Former Trump lawyer Michael Cohen doesn't look tough, though he says he is tough, very tough, or at least, used to be tough, very very tough – vicious even, on Mr. Trump's behalf – very …
Former Trump lawyer Michael Cohen doesn't look tough, though he says he is tough, very tough, or at least, used to be tough, very very tough – vicious even, on Mr. Trump's behalf – very intimidating, at least on the phone. But after looking at hundreds of photos of him, because he doesn't seem to look like the kind of person who did the kinds of things he says he did, I have to conclude that he doesn't look that tough.
With his warm Cocker spaniel eyes and soft, sort of pouty, mouth he looks like a kid from a good family who grew up hoping to be a wise guy. A rich wise guy. He's the guy in the police lineup the witness's eyes would pass right over. Mr. Normal in a good suit and great haircut. But after looking at all those pictures, I'd have to say he's just a bit off. His mouth or eyes always leak a desire to be liked, to be approved of. Like, he wants to be seen as one of the tough guys, but has a kind of Chris Christy-like "please adopt me" sign around his neck. It's all the more surprising then, that such a dog-pound supplicant could have been quite so vicious on behalf of his master.
And that's basically what Michael Cohen's recent tell-all memoir of his vassalage to Donald Trump is about. Cohen says he became a lawyer not to uphold the law, not to study jurisprudence, but to make money, lots of money, by using every loop and twist of law, truly or falsely applied, to get rich. He was never the president's consigliere-in-chief, but he did rise high in Trump World. Cohen says about Trump, "He needed a lawyer for when he was in the wrong: when he was trying to go around the law." Cohen got called in at first because he was willing to handle such messes in a manner free of the restrictions of decency, compassion, or truth. Threatening phone calls, lie campaigns, litigation unencumbered by facts. Trump stiffed him for the bills at first, but Cohen didn't mind. He was almost "with the band" on concert night. In fact, he was so good at what he did for "The Boss," he was invited to become what the Japanese call a salaryman, with an office even. And start to see how the digestive system of the Great Beast of the East Company churned out product.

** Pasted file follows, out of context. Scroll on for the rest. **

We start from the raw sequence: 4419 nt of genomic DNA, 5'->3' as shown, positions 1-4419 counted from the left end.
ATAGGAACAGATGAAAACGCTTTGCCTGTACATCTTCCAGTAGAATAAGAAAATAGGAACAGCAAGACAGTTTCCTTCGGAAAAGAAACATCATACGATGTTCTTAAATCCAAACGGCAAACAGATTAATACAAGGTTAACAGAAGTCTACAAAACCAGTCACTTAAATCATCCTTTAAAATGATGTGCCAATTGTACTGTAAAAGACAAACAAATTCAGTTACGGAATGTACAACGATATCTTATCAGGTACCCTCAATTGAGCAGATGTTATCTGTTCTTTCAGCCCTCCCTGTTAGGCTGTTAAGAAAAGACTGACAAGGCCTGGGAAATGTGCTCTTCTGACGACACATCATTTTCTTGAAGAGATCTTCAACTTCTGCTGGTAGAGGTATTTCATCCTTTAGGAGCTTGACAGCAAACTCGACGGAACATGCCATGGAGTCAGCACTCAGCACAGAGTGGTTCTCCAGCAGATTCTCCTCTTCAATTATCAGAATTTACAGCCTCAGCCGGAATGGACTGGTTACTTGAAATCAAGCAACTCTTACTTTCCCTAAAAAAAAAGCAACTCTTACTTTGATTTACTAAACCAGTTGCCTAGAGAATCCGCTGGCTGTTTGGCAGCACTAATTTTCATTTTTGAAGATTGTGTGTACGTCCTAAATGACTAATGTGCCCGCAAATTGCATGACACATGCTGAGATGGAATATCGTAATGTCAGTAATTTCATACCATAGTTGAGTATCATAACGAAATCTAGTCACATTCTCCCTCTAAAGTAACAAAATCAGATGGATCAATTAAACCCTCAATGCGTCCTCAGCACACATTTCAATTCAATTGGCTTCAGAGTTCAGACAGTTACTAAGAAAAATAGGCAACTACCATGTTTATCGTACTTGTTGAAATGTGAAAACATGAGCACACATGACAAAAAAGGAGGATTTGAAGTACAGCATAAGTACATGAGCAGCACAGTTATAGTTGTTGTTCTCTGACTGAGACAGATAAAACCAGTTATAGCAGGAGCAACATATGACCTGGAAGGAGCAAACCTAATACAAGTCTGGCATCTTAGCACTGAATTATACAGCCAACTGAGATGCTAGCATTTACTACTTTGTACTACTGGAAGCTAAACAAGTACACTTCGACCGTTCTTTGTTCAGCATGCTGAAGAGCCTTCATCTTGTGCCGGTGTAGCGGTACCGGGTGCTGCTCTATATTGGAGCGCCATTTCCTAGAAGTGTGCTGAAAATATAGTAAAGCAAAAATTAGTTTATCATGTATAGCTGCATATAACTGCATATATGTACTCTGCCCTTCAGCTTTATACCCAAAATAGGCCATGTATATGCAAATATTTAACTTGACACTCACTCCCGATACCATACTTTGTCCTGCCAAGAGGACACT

The book reads like a love story, a characterization that Cohen probably wouldn't argue against if you added the word "jilted" to it. During his time there, Cohen says, "I was so vulnerable to his magnetic force because he offered an intoxicating cocktail of power, strength, celebrity, and a complete disregard for the rules and realities that govern our lives." There was no limit to what he'd do to solve the boss's problems. Like promoting a fake National Enquirer photo that claimed to picture Senator Ted Cruz' father with Lee Harvard Oswald on the day he shot President Kennedy. Or when he claimed President Obama was probably an affirmative action student at Harvard. When he suddenly found out Obama was top of his class, he worried that his own school grades would expose himself as less than a genius and had Cohen call his old high school and have his scholastic records removed, perhaps even obliterated. (Done through threats of lawsuits.)
Like a lot of other chumps, he felt that the attraction was mutual, that Trump valued and felt an affection for him too. He felt special in Trump's eyes. That pleasure didn't last long. The world caught up with the lies, the deceits and illegalities of some of the transactions he'd done on Trump's behalf.
In November 2018, Cohen pleaded guilty to lying to a Senate committee about efforts to build a Trump Tower in Moscow. On December 12, 2018, he was sentenced to three years in federal prison and ordered to pay a $50,000 fine after pleading guilty to tax evasion and campaign finance violations. That's the Wikipedia summary of how he paid hush money on Trump's behalf to silence the complaints of two women who'd had extra-marital affairs with Trump. When he saw he was going to take the rap alone, with no support from Trump (who referred to him "as one of my lawyers...he does things for me once in a while."), Cohen's faith in The Boss was crushed. Scorned, he has sought what looks like vengeance since.
Cohen went to federal prison in Ottsville, New York, in May of 2019. He served nearly a year till Covid19 considerations caused the prison to release him to home-based furlough. While in prison he began writing this book. The Trump Administration, including its bulldog, William Barr, tried to suppress the book, but Cohen's First Amendment countersuit prevailed. The book appeared on September 20.
The book feels like a juicy kiss-and-tell of essential workings of the Trump administration. It delineates how Donald-the-well-dressed-psychopath sees the world: as an unfair, corrupt playground where every means is fair because nobody, nowhere, no how, is fair, and he who "gets it" gets everything. The story reads as though Mata Hari meets the Medici on the set of "The Sopranos." But since Michael Cohen confesses in such detail to the many, many lies he's told in the past ten years, one has to wonder how honest he's being now.
It's a wonderfully entertaining and provocative book, but it feels sleazy because most of it vividly describes sleazy actions by Trump, Cohen and collaborating publishers such as David Pecker of the National Enquirer. If you don't like Donald Trump this is the insider's book that will thoroughly confirm your every negative opinion of the man. If you like Donald Trump, this book contains a pack of lies told by an expert and vicious liar, a loser The Boss hardly knew.